Beirut the former 'Paris of the Middle East' has overcome its turbulent past and has undergone some dramtic urban redevelopment, to place itself firmly back on the tourist map. Located along a picturesque stretch of Mediterranean coastline, Lebanon's vibrant capital city holds much appeal. The seafront corniche offers spectacular views of the famous Pigeon Rocks and the National Museum provides a fascinating insight into the country's history. An array of al fresco cafes and restaurants serve delicious Lebanese cuisine, the city offers a lively nightlife and the colourful Souk el Barghou at Martyr's Place, is ideal for a spot of shopping.
With certainty, the temple complex of Baalbek is Lebanon’s greatest Roman treasure. The site is famed for its exquisitely detailed yet monumentally scaled temple ruins, which are among the world’s best preserved. Towering high above the Bekaa plain, their monumental proportions proclaimed the power and wealth of Imperial Rome. The complex includes Jupiter Temple with Bacchus Temple adjacent to it and the circular structure known as the Temple of Venus a short distance away.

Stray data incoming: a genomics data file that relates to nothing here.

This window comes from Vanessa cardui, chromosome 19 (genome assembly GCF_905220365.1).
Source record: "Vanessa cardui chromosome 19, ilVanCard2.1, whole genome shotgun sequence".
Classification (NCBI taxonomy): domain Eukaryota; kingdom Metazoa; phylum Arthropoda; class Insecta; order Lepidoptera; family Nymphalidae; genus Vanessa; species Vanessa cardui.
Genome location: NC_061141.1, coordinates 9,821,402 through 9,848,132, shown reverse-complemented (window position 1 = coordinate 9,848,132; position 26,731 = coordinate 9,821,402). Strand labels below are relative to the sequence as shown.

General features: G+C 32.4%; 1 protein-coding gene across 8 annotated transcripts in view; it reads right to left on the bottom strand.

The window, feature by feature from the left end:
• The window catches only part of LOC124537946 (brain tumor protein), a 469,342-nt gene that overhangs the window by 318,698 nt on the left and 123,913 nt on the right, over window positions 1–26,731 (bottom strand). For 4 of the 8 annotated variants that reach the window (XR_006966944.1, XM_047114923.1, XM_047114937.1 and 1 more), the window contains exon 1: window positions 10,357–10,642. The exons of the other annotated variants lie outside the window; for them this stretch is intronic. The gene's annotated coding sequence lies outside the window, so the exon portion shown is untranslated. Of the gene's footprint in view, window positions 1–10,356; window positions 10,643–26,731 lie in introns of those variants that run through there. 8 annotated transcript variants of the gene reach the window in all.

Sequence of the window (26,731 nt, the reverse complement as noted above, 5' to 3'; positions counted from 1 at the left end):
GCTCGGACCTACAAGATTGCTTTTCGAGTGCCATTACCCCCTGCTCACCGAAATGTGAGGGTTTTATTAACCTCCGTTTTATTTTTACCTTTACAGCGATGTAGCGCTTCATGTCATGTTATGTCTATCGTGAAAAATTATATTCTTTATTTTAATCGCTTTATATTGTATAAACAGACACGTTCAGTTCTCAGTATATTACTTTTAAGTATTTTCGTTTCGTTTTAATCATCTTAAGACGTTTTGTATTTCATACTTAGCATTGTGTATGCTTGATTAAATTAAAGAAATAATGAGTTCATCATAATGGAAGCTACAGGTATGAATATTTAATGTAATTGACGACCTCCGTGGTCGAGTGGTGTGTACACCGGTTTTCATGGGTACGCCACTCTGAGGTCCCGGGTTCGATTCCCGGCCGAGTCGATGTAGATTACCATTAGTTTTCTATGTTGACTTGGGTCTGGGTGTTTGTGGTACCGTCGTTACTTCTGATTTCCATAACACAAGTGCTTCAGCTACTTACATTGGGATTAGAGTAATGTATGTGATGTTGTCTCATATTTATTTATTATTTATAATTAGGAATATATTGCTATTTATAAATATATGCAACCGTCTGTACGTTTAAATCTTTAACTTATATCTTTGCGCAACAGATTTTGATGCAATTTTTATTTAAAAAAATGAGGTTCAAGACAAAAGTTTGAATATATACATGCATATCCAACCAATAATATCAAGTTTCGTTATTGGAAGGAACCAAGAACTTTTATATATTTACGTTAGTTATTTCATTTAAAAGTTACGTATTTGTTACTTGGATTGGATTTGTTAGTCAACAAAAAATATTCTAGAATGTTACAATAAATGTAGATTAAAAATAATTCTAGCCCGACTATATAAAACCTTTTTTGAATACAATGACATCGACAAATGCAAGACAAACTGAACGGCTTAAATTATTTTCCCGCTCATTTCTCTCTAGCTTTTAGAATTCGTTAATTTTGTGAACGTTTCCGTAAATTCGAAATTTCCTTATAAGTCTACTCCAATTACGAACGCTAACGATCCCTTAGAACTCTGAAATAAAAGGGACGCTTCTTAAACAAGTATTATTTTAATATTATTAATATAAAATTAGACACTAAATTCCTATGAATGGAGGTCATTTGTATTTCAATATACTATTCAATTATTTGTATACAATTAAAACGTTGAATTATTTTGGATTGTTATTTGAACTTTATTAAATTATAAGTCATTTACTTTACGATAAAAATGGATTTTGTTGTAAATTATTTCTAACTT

Ancient Sidouna had many cultural influences, including the ancient Egyptian Pharaohs and Greeks and later Persian and Crusader rule (1110-1291 AD). All left their legacy in Sidon’s ancient temples and castles. Today we can explore the ruins of the fortress church known as the Castle of the Sea built by the Crusading Knights of St. John, and the Shell of the Castle of St. Louis (the Land Castle) which sits atop the Phoenician Acropolis near Murex hill, so named after the Murex shell from which the famous Phoenician purple dye extracted.
Lebanon has a long history of wine making with the Phoenicians spreading wine and viticulture throughout the lands. Today, Lebanon is acclaimed for its prized Bekaa Valley wines. Nestled between the mountains and the Mediterranean, the region produces a range of unique wines that captures the spirit of the Levant.